Electric vehicles to drive U.S. military
Aiming to capture the economic, environmental, and strategic benefits offered by vehicles that do not run on fossil fuels, the United States military is investing heavily in electric vehicles (EVs), including hybrid electric vehicles (HEVs) and plug-in electric vehicles (PEVs).
One of the largest supporters of various types of alternative drive vehicles, the U.S. Department of Defense (DOD) is expected to increase its purchases of EVs in the coming years. According to a recent report from Navigant Research, the DOD will acquire more than 92,400 EVs for non-tactical purposes from 2013 to 2020.
“In remote theaters of operations, the cost of moving fuels to forward military locations can be a multiple of the cost of the fuel itself,” says Scott Shepard, research analyst with Navigant Research.
“The military’s approach to reducing fossil fuel consumption from non-tactical operations includes acquiring increasing numbers of vehicles powered by ethanol blend and biodiesel blend fuels; but the majority of the investment will go toward HEVs and PEVs.”
One particular area of focus for the military market is the development of microgrids in tandem with vehicle-to-grid (V2G)-enabled PEVs. Microgrids can enable bases in both tactical and non-tactical operations to utilize energy generation sources more efficiently and to operate independently of conditions on the grid.
V2G-enabled PEVs used solely in non-tactical applications provide an additional layer of energy support and storage that can assist islanding microgrids and balance distributed energy generation resources by providing power from the vehicles’ battery packs to buildings.
The report, “Alternative Drive Vehicles for Military Applications”, examines the market for alternative drive vehicles for both tactical and non-tactical military fleets. Market drivers and barriers are analyzed in detail, and key industry players are profiled. Market forecasts for vehicles and fuel consumption, along with fuel cost savings, extend through 2020. An executive summary of the report is available for download on the Navigant Research website.
Navigant Research, the dedicated research arm of Navigant, provides market research and benchmarking services for rapidly changing and often highly regulated industries. In the energy sector, Navigant Research focuses on in-depth analysis and reporting about global clean technology markets.
Major move forward for UK’s nascent marine energy sector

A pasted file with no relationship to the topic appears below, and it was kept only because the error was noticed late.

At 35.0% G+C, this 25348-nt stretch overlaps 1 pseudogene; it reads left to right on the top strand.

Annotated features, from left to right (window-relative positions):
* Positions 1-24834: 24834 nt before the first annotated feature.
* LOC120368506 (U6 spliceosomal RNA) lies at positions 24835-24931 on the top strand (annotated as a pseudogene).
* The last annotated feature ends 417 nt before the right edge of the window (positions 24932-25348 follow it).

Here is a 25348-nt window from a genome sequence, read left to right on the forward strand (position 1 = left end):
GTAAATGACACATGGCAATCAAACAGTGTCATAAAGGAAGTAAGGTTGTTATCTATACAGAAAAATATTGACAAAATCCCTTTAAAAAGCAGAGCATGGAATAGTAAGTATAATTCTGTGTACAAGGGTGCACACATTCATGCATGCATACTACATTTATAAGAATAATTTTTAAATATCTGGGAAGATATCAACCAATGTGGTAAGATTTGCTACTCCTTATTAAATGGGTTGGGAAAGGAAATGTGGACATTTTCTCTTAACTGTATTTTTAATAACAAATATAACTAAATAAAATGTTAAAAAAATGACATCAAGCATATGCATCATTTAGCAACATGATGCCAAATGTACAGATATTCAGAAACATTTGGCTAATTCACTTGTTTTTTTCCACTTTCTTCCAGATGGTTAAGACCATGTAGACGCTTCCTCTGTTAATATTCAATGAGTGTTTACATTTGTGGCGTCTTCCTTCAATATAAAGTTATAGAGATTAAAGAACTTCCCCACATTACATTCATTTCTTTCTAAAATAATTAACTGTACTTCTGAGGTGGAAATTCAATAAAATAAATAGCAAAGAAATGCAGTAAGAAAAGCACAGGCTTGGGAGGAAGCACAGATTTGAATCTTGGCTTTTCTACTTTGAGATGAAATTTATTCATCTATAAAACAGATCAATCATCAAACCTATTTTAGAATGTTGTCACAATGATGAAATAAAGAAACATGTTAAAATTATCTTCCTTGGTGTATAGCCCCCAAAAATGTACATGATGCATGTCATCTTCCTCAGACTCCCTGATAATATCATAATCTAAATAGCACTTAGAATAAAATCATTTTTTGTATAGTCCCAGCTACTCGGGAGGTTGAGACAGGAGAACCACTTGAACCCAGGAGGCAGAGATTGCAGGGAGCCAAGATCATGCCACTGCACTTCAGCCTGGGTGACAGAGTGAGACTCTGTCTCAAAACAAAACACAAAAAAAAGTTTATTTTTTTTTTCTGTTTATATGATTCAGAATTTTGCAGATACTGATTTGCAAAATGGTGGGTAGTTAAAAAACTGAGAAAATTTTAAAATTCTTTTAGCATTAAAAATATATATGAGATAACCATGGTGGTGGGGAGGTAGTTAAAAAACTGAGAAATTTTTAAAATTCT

Although the industry is small and the technologies are limited, marine-based energy systems look to be taking off as “the world’s most powerful tidal turbine” begins grid-connected power generation at the European Marine Energy Centre.
At around 74 metres long, the turbine single-handedly holds the potential to supply the annual electricity demand to approximately 2,000 homes within the UK and offset 2,200 tonnes of CO2 per year.
Orbital Marine Power, a privately held Scottish-based company, announced the turbine is set to operate for around 15 years in the waters surrounding Orkney, Scotland, where the 2-megawatt O2 turbine weighing around 680 metric tons will be linked to a local on-land electricity network via a subsea cable.
How optimistic is the outlook for the UK’s turbine bid?
Described as a “major milestone for O2” by CEO of Orbital Marine Power Andrew Scott, the turbine will also supply additional power to generate ‘green hydrogen’ through the use of a land-based electrolyser in the hopes it will demonstrate the “decarbonisation of wider energy requirements.”
“Our vision is that this project is the trigger to the harnessing of tidal stream resources around the world to play a role in tackling climate change whilst creating a new, low-carbon industrial sector,” says Scott in a statement.
The Scottish Government has awarded £3.4 million through the Saltire Tidal Energy Challenge Fund to support the project’s construction, while public lenders also contributed to the financial requirements of the tidal turbine through the ethical investment platform Abundance Investment.
“The deployment of Orbital Marine Power’s O2, the world’s most powerful tidal turbine, is a proud moment for Scotland and a significant milestone in our journey to net zero,” says Michael Matheson, the Cabinet Secretary for Net-Zero, Energy and Transport for the Scottish Government.
“With our abundant natural resources, expertise and ambition, Scotland is ideally placed to harness the enormous global market for marine energy whilst helping deliver a net-zero economy.
“That’s why the Scottish Government has consistently supported the marine energy sector for over 10 years.”
However, Orbital Marine CEO Scott believes there’s potential to commercialise the technology being used in the project with the prospect of working towards more efficient and advanced marine energy projects in the future.
“We believe pioneering our vision in the UK can deliver on a broad spectrum of political initiatives across net-zero, levelling up and building back better at the same time as demonstrating global leadership in the area of low carbon innovation that is essential to creating a more sustainable future for the generations to come.”
The UK’s growing marine energy endeavours
This latest tidal turbine project isn’t a first for marine energy in the UK. The Port of London Authority permitted the River Thames to become a temporary home for trials into tidal energy technology and, more recently, a research project spanning the course of a year is set to focus on the potential tidal, wave, and floating wind technology holds for the future efficiency of renewable energy. The research is due to take place off of the Southwest coast of England on the Isles of Scilly